SPINR Mission Overview
The Experiment:
SPINR studies astronomical phenomena using spectrographs developed for the ongoing TERRIERS satellite project at the Center for Space Physics at Boston University. These instruments are four Single Element Imaging Spectrographs (SEIS) (Cotton, etal,1994) which are simple, efficent systems capable of recording the spectrum of a wide field while imaging the same area. In order to map the two dimensional field the system is spun about its viewing axis and a reconstruction algorithm we have developed (Cook etal, 1995, Stephan etal, 1995, and Betremieux etal, 1993) is used to separate the two dimensional image of the field. This technique yields a full three dimensional data set including right ascension, declination, and wavelength which can be used to study both the spectrum of multiple objects in the field as well as light from the diffuse background. The instrument yields a spectral resolution of approximatly 5-10 Angstroms over a bandpass of 800A to 1400A, with a spatial resolution of 5-15 arcminutes over a 10 by 10 degree field of view.

The experiment studied the Upper Scorpius Cloud, particularly the relationship between dust grain size and composition by mapping the ultraviolet (UV) flux across the region. The collection of stars scattered throughout the field can be used for absorption studies. It is likely that this dual approach of measuring both the scattering and the absorptions properties of the interstallar medium will prove more productive than either method would independently.

The Science:
SPINR sampled a collection of stars in the constellation of Scorpius. The constellation contains a nebula with young, hot stars that produce emmisions in the UV. The process for doing the spectroscopy and imaging is through tomography. Tomography is the method employeed in CAT scans and related technologies in medicine as well as in defense. For a detailed explaination of the Tomography employed on this project, click here.

The Instruments:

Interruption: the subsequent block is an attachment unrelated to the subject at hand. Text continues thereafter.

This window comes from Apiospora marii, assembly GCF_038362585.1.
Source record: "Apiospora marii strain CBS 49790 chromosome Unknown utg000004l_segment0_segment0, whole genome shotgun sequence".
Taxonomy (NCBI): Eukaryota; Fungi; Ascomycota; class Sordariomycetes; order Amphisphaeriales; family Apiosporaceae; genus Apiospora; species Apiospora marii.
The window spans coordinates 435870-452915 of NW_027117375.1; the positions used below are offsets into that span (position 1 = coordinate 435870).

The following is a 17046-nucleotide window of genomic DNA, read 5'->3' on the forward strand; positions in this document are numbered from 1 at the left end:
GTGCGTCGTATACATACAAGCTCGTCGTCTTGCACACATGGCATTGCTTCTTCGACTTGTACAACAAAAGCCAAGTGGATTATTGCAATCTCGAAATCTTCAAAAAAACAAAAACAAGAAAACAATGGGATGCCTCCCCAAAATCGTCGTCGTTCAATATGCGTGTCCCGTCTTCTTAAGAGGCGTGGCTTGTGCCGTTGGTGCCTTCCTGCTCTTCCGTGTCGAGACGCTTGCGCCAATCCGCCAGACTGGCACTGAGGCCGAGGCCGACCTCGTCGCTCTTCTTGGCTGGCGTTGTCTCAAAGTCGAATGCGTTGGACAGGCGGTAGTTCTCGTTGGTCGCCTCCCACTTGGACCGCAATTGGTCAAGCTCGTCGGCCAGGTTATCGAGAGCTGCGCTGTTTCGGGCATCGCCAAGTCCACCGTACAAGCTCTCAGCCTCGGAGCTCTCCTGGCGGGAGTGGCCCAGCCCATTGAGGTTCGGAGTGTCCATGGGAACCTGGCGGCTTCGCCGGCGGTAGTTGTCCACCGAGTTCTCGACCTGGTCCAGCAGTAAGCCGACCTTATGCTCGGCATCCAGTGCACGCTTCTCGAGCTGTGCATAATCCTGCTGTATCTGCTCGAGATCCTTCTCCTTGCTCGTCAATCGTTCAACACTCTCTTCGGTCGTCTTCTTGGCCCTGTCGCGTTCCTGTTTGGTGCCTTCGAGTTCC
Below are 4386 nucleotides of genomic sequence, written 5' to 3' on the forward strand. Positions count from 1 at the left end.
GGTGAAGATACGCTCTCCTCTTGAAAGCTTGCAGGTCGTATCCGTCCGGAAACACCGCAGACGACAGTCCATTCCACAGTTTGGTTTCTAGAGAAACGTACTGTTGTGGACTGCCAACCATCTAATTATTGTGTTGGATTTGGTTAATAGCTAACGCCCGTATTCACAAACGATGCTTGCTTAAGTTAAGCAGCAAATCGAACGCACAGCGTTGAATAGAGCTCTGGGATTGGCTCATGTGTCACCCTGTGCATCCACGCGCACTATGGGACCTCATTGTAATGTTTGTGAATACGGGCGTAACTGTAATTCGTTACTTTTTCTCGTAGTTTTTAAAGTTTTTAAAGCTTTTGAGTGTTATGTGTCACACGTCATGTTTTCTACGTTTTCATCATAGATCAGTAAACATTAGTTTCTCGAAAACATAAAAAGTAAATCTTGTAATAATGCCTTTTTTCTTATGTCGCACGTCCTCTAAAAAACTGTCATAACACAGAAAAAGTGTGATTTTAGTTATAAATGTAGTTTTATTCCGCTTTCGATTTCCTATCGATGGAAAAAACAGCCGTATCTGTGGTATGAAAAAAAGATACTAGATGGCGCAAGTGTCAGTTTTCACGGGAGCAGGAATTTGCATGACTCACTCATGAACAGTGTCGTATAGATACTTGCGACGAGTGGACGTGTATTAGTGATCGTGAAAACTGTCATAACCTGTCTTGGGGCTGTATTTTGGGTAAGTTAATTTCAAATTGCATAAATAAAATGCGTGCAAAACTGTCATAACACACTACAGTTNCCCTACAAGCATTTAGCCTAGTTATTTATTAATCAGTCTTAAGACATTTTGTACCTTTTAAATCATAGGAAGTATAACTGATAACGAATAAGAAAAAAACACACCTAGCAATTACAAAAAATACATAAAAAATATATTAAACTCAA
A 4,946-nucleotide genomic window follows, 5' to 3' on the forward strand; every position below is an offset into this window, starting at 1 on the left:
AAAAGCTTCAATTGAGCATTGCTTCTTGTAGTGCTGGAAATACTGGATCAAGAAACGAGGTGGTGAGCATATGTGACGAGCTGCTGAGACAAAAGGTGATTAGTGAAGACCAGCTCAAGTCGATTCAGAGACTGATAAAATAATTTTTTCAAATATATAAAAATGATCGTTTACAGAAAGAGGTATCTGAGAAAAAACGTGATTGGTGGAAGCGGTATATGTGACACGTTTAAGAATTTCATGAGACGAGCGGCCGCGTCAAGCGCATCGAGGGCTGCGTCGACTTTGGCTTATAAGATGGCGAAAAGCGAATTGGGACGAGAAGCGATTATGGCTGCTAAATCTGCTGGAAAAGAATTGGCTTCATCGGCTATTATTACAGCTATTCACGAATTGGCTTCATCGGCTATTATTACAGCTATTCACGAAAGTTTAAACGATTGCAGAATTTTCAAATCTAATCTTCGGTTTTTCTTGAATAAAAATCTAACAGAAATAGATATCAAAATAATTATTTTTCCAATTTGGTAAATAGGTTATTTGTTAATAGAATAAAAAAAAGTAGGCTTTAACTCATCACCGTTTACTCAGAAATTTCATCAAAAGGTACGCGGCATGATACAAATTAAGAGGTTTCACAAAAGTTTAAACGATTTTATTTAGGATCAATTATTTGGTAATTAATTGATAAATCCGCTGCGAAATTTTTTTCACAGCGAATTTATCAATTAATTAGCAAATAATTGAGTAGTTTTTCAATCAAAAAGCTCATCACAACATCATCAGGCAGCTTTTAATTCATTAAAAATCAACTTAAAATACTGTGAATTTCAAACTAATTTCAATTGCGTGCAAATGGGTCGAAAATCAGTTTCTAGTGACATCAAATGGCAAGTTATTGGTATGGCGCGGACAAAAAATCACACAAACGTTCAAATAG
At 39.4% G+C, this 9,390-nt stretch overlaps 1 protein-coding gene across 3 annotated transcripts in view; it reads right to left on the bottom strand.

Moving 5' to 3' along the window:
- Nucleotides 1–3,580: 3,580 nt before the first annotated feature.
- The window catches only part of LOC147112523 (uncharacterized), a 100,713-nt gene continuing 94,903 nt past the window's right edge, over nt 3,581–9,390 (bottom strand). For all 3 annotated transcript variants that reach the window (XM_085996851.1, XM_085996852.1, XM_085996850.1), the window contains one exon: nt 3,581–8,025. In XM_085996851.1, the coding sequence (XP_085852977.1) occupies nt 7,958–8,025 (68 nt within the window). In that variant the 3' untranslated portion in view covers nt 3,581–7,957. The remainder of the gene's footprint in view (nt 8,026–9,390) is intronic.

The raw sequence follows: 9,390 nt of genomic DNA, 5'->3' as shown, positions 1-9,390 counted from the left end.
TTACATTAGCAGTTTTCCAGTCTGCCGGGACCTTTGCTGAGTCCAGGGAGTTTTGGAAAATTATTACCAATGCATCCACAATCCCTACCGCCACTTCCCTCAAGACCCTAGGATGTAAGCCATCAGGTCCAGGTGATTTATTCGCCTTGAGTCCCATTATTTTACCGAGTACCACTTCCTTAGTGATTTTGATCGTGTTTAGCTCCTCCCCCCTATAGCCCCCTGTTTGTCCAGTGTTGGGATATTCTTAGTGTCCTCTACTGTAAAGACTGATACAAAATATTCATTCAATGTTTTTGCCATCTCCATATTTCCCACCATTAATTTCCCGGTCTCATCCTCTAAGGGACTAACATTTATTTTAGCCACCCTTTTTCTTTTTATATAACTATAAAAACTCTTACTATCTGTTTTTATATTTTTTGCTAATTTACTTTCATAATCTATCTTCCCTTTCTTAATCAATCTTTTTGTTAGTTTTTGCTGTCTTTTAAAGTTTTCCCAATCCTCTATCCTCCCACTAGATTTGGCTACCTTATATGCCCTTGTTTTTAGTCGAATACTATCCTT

3D pic

TESS
The main scientific instruments on this payload are four TESS (Tomographics EUV SpectrographS) spectrographs, an Extreme Ultraviolet use of the SEIS design. They were developed and tested here at Boston University ( Cotton, etal,1994). The SEIS design is revolutionary because it uses a toroidal (cross section of a hollow torus) grating. The spectrum is taken in the horizontal direction, while the field of view is imaged in the vertical direction. This ability to gather both spatial and spectral information in a one-bounce system makes it ideal for UV studies.

Structural System
The structural systems of the rocket include an optics section which holds the four TESS spectrographs and star tracker as well as an electronics section separated by a vacuum bulkhead. Each spectrograph mounts to a plate that then mounts to one side of the block. The star tracker is mounted to a flange that attaches to each side of the block. The block is then mounted to a bulkhead with the spectrograph's look direction pointed away from the bulkhead. (See Diagram).

Electronics Section
The electronics mount to the other side of the instrument bulkhead on the sides and top of a U-shaped structure. A video camera is mounted to this structure and looks out a window in the bulkhead looking in the same direction as the spectrographs.

In the picture you see the electronics section looking down onto the instrument bulkhead; also visible are the High Voltage Power Sources (HVPS) which are used to turn the detectors. (See Diagram).

High School Accelerometers
Included in the electronics section was a 3-axis accelerometer built by highschool students.

Testing:

Guidance, navigation, and control (telemetry), recovery and finally the experiment section need to go through structural testing to insure their safety and reliability during the launch and reentry phases of the mission. The rocket goes through:

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